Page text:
Monday, 15 October 2012

Modern Perl and the lack of "great" programmers

I'd like to collect some opinions about the following things. I am referring to some of the recent posts on linked-in, about recruitment and the lack of "great programmers".

A bit of history in my (possible distorted) view:
When OO appeared there were debates on the fact that has certain disadvantages over procedural like speed and being more verbose (over the advantages of allowing abstraction and allegedly being better for organizing huge code).
Then, in Perl's world, there were voices saying that one should not bother to learn OO perl because it is not a real OO, it is more a set of cumbersome conventions than a proper OO implementation.
Finally Moose appeared and practically defined a sub-language, a lot of "sugar" to overcome the base language OO limitations.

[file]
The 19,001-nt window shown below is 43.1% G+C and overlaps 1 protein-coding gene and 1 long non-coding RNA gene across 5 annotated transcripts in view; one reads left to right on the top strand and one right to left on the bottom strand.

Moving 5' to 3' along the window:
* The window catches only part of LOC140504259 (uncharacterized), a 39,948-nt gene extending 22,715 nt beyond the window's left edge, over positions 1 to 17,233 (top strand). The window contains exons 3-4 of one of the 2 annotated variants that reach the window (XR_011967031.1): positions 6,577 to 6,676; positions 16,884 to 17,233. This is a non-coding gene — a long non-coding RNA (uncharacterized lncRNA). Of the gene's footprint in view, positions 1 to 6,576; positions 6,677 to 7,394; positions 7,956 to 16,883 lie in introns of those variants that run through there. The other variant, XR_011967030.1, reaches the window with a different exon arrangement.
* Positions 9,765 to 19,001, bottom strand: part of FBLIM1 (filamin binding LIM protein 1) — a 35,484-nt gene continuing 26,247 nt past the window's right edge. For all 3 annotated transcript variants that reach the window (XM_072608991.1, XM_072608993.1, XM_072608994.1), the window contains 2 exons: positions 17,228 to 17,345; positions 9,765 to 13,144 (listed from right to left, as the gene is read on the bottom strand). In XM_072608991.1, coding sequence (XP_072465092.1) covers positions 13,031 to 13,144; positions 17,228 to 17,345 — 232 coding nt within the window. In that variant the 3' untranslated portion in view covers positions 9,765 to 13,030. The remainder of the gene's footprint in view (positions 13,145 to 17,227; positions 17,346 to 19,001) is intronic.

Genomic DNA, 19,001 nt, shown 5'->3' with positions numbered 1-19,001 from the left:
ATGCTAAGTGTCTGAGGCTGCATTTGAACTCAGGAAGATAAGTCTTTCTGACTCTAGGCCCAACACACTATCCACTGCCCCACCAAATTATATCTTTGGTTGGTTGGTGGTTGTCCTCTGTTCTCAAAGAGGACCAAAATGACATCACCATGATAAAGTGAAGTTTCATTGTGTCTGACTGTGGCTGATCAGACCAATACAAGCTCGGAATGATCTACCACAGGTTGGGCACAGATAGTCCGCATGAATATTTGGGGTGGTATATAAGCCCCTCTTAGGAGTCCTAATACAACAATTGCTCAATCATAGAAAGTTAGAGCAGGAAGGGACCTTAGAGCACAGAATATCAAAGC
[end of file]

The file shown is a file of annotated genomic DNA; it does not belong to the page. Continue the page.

Now everybody jumped happily in Moose's boat and no-one talks about procedural Perl and, more important, they don't accept anymore procedural at interviews.
Like OO Perl is more than just another way to structure Perl code.

I call "There Is More Than One Way To Do It" in my support. True, I read somewhere: "Because TIMTOWTDI, don't assume that you can do it any way you want" but I tend to disagree for most of the situations.
In my opinion, the main purpose of any application is to meet the specs and also to be done in the allocated time. If you think of the application as a black box, and you managed to make it work as expected and tested it thoroughly from any angle, I really don't understand why would anyone would care *how* it is inside the black box. Is like, you can hit a nail with a hammer or with a pair of pliers and to a certain extent the outcome will be the same, depending of the wood's resistance.

Of course, when it is about interacting in a team and if there is a defined programming style, the applicant should converge to it, to respect the house rules. Still, it doesn't mean that procedural Perl should be a reason to reject a candidate at technical interview time.